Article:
Bentley (and Rolls-Royce)'s first true complete redesign of their standard production car after World War II and their last standard production car with an independent chassis.
These cars were given a new V8 engine in late 1959, and those cars are identified as S2. Twin headlamps and a facelift to the front arrived in late 1962, and those cars are known as S3.
This shape remained in production with those modifications until late 1965 when it was replaced with the completely new chassisless monocoque T series.
Bentley standard steel saloon
It was announced at the end of April 1955, and it was noted that the existing Continental model would continue. The new standard steel saloon replaced the R type standard steel saloon which had been in production, with modifications, since 1946. It was a more generously-sized five or six seater saloon with the body manufactured in pressed steel with stressed skin construction. Doors, bonnet and luggage locker lid were of aluminium.
Having a totally new external appearance, although with the traditional radiator grille, the main differences from the R type were:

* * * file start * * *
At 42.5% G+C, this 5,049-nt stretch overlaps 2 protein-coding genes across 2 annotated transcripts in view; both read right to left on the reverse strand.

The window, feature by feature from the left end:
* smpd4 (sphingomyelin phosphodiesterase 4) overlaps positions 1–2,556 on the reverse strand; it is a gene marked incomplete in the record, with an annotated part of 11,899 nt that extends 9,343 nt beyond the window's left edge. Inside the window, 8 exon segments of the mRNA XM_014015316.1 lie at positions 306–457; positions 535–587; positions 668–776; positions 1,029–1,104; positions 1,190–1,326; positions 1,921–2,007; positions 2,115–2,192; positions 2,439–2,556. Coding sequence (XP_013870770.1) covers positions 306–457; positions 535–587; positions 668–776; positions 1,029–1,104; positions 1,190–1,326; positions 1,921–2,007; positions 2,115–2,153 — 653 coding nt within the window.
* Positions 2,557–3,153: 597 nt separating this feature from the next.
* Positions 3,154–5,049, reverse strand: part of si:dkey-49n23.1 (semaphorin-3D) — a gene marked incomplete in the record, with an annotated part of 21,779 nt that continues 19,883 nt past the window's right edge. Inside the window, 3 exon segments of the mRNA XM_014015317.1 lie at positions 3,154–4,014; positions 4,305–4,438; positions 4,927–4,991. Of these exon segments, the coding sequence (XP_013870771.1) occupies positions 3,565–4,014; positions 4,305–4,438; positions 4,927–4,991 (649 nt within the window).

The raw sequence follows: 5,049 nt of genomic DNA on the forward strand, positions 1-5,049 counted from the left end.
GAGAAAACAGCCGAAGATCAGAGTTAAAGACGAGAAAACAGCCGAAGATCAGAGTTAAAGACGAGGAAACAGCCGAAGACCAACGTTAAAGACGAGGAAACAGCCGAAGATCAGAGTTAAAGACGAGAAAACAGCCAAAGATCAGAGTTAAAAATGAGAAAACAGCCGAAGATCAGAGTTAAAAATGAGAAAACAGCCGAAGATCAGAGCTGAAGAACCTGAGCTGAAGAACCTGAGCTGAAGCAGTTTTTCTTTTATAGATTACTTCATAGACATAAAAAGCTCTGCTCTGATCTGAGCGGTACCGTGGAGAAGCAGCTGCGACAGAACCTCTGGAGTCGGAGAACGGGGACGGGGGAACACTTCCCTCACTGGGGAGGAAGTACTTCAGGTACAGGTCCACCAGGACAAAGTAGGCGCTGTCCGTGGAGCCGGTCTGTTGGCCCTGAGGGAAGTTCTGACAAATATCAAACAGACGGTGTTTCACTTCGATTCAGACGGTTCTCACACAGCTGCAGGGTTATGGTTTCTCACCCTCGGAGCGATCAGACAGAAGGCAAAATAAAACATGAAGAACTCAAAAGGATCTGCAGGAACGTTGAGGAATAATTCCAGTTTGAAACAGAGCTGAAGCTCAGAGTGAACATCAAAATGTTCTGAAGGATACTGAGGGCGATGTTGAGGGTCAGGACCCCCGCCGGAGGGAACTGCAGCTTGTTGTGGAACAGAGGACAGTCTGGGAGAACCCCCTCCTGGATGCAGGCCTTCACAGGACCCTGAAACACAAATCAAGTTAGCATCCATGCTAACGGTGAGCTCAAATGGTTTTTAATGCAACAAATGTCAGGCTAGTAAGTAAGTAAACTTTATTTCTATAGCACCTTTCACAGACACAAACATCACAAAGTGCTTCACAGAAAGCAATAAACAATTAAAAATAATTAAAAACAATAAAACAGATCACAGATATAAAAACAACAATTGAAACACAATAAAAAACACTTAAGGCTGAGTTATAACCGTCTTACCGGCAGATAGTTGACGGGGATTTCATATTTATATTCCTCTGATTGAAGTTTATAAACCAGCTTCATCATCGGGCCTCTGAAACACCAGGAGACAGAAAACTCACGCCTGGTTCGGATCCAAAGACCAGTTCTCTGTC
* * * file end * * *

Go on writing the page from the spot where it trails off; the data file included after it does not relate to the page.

- three inches longer wheelbase
- lower build without reducing headroom and with an enlarged luggage boot
- softer suspension with electrically operated control of rear dampers
- lighter steering and improved braking
- engine capacity increased to 4887cc, the same size as used in the Bentley Continental
- four speed automatic gearbox was standard, with ability to select individual ratios if desired.
Standard and long wheelbase saloon and chassis
As with the preceding Mark VI and R type Bentleys, there was almost no difference between standard Bentley and Rolls-Royce models; this Bentley S differing only in its radiator grille shape and badging from the Rolls-Royce Silver Cloud I.
The models shared the 4.9 L (4887 cc/298 in³) straight-6 engine. They were the last vehicles to be powered by descendants of the engine originally used in the Rolls-Royce Twenty from 1922 to 1929. The bore was 95.25 mm (3.7 in), stroke was 114.3 mm (4.5 in) and compression ratio 6.6:1. Twin SU carburetors were fitted, with upgraded models from 1957. A 4-speed automatic transmission was standard, with a 4-speed manual available as an option until 1957.
Two wheelbases were produced: 123 in (3124 mm) and, from 1957, 127 in (3226 mm).
A standard wheelbase car tested by the British magazine The Motor in 1957 had a top speed of 103 mph (166 km/h) and could accelerate from 0-60 mph (97 km/h) in 13.1 seconds. A fuel consumption of 16.1 miles per imperial gallon (17.5 L/100 km; 13.4 mpg-US) was recorded. The test car, which had the optional power steering, cost £6305 including taxes of £1803.
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